THE arrow is moved on its flight by one of thirty-five things; six are imparted by the archer, eight by the bow, nine by the string, and twelve by the arrow itself.
The six imparted by the archer are: pressing against the nock of the arrow with the base of the index finger from the commencement of the draw to the moment of loosing; removing the bottom of the nock away from the string during the draw and the loose; a bad loose; shooting against the wind; a loose hold on the grip; weakness of the archer and excessive weakness of the bow.
The eight imparted by the bow are: disparity in the two siyahs of the bow, the one being of hard wood and the other of soft wood; the intrusion of the lower limb upon the upper limb; a crooked grip; a crooked limb, whether the upper or the lower; thin and crooked siyahs; too long a bow for the archer; too strong a bow for the archer and too light an arrow; and too light a bow and too heavy an arrow.
The nine imparted by the string are: too long a string; too thick a string and too narrow a nock; too thin a string and too large a nock; disparity in the size of the eyes of the string, the one being too small and the other too large; oversize of the two eyes of the string; thickness of the upper part of the string and thinness of the lower part; thinness of the upper part of the string and thickness of the lower part; and the string's being too light for the bow.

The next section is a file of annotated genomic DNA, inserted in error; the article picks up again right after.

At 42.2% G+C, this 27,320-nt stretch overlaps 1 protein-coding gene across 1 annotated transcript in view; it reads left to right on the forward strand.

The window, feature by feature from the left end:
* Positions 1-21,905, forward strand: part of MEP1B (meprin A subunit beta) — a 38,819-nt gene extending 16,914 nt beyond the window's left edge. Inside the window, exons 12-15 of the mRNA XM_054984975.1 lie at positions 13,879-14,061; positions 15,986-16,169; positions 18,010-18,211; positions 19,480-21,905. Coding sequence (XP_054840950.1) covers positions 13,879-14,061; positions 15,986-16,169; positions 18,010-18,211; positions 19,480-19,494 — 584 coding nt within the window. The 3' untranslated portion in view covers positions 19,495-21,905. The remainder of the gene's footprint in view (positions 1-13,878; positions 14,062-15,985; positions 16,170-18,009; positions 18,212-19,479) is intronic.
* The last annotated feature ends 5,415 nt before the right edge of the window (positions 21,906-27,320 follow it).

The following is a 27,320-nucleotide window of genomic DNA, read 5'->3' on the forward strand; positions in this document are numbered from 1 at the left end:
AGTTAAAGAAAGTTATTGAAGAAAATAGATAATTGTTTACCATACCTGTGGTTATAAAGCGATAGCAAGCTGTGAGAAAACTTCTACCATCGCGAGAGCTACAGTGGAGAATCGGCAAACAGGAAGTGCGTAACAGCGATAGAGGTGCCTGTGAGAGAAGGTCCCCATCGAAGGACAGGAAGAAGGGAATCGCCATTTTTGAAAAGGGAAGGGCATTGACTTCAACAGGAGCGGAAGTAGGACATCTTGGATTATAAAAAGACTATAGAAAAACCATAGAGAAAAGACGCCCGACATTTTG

The twelve imparted by the arrow itself are: disparity in the weight of its feathers, some being heavy and some being light; some of the feathers being too high and others being too low; too much feathering; too little feathering; the loss of some of the feathers; too large a nock; a split or hole in the body of the arrow; a heavy stele and a light arrowhead; a light stele and a heavy arrowhead; a crooked arrow; too light an arrowhead and too many feathers; too heavy an arrowhead and too few feathers.
The arrow may move on itself in one of seven ways: it may wag from the moment it leaves the bow to the moment it alights on the target; it may leave the bow wagging until it reaches half the range, when it will become steady and travel the remaining half of the range straight until it falls on the target; or it may wag in exactly the opposite fashion, namely, it may leave the bow straight and accurately pointed until it reaches half the range, when it will swerve and wag until it falls; or it may swerve and gad toward the right; or toward the left; or it may leave the bow and travel straight until it reaches the end of the range, when it will swerve and wag; or it may swerve throughout its flight.